Chinese often schedule important life events to take advantage of the luckiest times. A recent lunar year that spanned two springs spurred a spike in weddings. And even though births are trickier to plan, in 2000, the most recent year of the dragon, 202,000 more babies were born in Taiwan than a year earlier, according to the Taipei Times citing government statistics.
I was personally way less interested in a dragon baby due to my own zodiac sign: the dog. It is the sign that’s least compatible with the dragon, and I already have one dragon to contend with — my husband. Now, barring unforeseen events, I’ll have two dragons to go up against. Grrrrreat.
Observation: My going vodka-free has created cascading problems. But the fetus has been awesome to me. Wouldn’t have been able to enjoy Costa Rica, assorted work travel and/or all the SXSW magic — Jay Z, Radiohead, etc — while sick. Fetus is always game to party. “Of course it is,” Fiscus said. “It is YOUR baby. Even if it looks like Matty.”
ME: My eggo is preggo.
REEVE: Holy shit.
ME: I’m pregnant.
JAVAUN: [Incredulous] HOW DID THAT HAPPEN!?!?
ME: I’m knocked up dude.
JAY: Dude, you are going to be so huge.
ME: Yeah, so I’m pregnant.
MCKENNEY: That baby is going to come out with a vodka tonic in one hand and a hot dog in the other.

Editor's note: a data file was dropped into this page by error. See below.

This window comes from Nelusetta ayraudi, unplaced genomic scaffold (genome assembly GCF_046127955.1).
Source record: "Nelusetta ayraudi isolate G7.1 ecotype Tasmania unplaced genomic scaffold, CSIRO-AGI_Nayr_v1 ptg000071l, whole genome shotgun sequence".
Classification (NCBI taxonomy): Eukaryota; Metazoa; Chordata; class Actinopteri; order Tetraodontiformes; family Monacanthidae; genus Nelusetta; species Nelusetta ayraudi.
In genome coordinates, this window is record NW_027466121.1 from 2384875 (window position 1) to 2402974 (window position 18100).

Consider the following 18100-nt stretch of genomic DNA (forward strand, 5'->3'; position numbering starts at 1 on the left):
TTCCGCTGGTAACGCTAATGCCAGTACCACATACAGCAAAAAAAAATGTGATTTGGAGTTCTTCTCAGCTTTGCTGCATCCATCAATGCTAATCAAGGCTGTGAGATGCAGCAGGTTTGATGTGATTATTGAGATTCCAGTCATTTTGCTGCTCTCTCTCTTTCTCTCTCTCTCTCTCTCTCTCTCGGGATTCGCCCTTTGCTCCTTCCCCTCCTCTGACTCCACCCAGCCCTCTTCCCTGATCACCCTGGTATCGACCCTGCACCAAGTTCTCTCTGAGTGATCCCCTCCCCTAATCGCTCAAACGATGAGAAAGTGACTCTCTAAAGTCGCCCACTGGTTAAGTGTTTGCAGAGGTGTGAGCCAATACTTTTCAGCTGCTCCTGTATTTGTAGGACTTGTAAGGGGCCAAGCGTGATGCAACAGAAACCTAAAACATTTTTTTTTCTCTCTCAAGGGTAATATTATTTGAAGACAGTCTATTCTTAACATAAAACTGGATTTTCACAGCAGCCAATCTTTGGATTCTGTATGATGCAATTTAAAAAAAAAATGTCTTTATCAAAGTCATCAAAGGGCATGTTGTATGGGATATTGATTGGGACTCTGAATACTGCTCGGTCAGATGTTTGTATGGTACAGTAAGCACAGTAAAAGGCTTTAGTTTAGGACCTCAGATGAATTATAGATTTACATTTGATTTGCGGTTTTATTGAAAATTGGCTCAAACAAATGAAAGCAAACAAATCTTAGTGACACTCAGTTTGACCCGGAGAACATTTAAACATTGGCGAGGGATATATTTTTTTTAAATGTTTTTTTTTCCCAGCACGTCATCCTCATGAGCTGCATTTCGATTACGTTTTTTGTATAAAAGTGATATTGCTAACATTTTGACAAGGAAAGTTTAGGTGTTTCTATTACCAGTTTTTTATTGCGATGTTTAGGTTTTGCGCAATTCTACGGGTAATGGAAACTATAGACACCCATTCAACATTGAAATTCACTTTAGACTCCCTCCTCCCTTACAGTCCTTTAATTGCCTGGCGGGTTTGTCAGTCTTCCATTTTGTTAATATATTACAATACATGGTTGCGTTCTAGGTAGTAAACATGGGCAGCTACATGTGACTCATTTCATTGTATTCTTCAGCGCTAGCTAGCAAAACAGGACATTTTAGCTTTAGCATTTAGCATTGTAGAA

A month ago, we noticed a small pink growth between Saidee-the-Hu-beagle’s toes. It was the size of one of her paw pads, only it wasn’t black and she didn’t need any extra paw pads. We took her to the vet, a loquacious southerner named Dr. DuBois. Upon examination, he decided she needed surgery right away to remove the growth.
Once he got in there, Dr. DuBois found a tumor that wasn’t well-defined, as he had hoped. “It was tangled into veins and tissue and growing everywhere,” he said to me on the phone. “I got a lot of it, but there was no way to get all of it.” He started preparing me for the worst-case scenario: that Saidee had a malignant tumor that would require amputation of her leg to save her life.
Three days later, he called and left a message on Matty’s phone with fantastic news. Even though the tumor was locally aggressive, it wasn’t cancerous. We were beyond relieved.